According to Julie Upton, a nutritionist for Appetite For Health, “Roasted dandelion root contains probiotics, which can help feed good bacteria in the gut for regularity and immune-boosting.” It also may help reduce inflammation and has antioxidants.

Dandelion roots also are high in potassium, phosphorous, and calcium, all of which are great for bone and tooth health. You can make your own dandelion coffee or look for it in specialty stores or online.   

Black tea

Next to water, tea is the most commonly consumed beverage in the world. In the United States, more than 159 million Americans are drinking tea, and about 84 percent of the tea consumed is black tea, according to the Tea Association of the USA. 

Why choose black tea as a coffee alternative? If you don’t mind a little caffeine (a cup of black tea averages 47 mg compared with twice that in coffee), you can drink down some great health benefits. Black tea has a high antioxidant content and may enhance heart and gut health, reduce blood pressure and levels of bad cholesterol, and lower cancer risk, blood sugar levels, and risk of stroke. Plus tea has l-theanine which give you a pick-me-up without caffeine and jitters.

[Editor's Note: One of our favorite black teas is Constant Comment from Bigelow Tea. It's the tea that started it all for Bigelow Tea all the way back in 1945 and a delicious blend of black tea, orange peel, cinnamon, and other spices.]

Read about 9 teas that help our health

Matcha latte

Go green with a matcha latte, a beverage that is gaining popularity. A matcha latte combines an antioxidant-rich green tea powder with water, milk, and sometimes a sweetener such as honey or sugar. If you purchase a commercial matcha latte, beware: often they are loaded with sugar. Some matcha products are about 50 percent sugar, so be sure to choose 100% pure matcha green tea powder when making your own latte or ordering one on the road. 

A simple matcha latte recipe consists of 1 ½ tablespoons of pure matcha green tea powder, 1 tablespoon water, 6 ounces of hot milk (you can use plant-based beverages too), and honey to taste (optional). Sift the matcha powder into a mug. Add the water and stir well. Add the honey and milk, stir and enjoy.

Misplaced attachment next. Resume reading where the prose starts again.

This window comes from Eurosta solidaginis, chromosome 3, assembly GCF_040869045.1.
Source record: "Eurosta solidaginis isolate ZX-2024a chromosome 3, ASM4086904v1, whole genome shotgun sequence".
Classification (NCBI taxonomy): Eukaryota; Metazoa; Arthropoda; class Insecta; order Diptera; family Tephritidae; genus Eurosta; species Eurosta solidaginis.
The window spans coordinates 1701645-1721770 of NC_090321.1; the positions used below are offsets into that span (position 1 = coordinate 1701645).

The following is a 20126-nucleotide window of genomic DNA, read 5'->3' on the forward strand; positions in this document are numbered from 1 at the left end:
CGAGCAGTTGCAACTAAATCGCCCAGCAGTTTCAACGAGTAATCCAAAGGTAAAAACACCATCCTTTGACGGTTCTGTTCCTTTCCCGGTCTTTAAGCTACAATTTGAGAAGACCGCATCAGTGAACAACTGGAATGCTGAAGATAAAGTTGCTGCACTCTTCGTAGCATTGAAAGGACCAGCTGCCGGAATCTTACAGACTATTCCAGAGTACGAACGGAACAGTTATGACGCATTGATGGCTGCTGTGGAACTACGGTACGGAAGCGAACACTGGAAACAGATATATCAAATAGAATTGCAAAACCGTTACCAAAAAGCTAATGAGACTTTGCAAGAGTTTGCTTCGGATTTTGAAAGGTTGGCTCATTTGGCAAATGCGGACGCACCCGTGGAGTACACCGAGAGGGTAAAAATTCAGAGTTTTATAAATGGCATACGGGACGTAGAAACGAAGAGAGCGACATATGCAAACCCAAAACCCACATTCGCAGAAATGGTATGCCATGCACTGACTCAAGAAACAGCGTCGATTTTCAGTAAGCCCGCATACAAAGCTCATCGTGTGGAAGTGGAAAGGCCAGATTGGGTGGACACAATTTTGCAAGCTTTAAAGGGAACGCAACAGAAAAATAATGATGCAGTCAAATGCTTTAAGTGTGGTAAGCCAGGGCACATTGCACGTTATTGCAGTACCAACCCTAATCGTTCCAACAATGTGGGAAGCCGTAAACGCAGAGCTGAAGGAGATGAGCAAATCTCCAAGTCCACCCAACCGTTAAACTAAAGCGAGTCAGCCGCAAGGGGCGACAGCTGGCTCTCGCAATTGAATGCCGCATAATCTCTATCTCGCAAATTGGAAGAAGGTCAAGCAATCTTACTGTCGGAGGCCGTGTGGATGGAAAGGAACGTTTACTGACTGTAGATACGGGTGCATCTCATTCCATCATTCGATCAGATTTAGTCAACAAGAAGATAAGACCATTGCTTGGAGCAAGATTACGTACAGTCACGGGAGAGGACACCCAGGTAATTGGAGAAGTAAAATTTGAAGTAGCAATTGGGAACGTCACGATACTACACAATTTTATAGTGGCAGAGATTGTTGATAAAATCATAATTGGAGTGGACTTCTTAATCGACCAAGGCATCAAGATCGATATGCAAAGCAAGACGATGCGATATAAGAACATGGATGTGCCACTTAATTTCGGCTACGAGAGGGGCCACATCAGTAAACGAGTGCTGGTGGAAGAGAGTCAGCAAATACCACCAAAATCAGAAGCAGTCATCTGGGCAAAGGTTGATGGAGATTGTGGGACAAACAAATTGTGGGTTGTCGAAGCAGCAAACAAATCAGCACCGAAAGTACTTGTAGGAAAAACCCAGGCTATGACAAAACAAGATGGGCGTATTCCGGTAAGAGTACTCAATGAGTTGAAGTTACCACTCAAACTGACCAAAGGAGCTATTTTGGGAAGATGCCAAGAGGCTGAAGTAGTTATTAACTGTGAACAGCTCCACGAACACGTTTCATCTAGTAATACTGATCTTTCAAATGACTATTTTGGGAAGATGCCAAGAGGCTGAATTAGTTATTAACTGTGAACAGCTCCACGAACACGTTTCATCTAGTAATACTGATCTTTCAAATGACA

Golden milk

Also known as turmeric milk, this beverage is a coffee alternative that is often viewed as a general tonic and a remedy for various health concerns. A central ingredient in golden milk is turmeric, an herb with anti-inflammatory and antioxidant properties as well as heart-healthy qualities and an ability to ease digestive troubles. 

Milk is naturally the main ingredient, and you can use plant-based beverages as well, especially coconut milk, which can help lower blood pressure and cholesterol levels. Ginger is a part of the recipe as well, and it helps with blood sugar, digestion, and inflammation. 

Not all golden milk recipes are the same, so be sure to try several until you find ones that you enjoy.

Bottom line

When you say “no” to a cup of joe, there are plenty of coffee alternatives you can try. Let us know which ones you like the most, and share any other options with us.


Cliffe C. Mushroom coffee? The definitive guide. VivoLife 2020 Jun 1
Enloe A. 10 evidence-based health benefits of black tea. Healthline 2018 May 16
Link R. Chicory coffee: A healthy alternative to coffee? Healthline 2018 Jan 27
Tea Association of the USA. Tea fact sheet, 2019-2020.
Thakkar A. People are making broccoli coffee, y’all. Taste of Home 2020 Nov 23
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Deborah is a freelance health writer who is passionate about animals and the environment. She has authored, co-authored, and written more than 50 books and thousands of articles on a wide range of topics. Currently, she lives in Tucson, Arizona.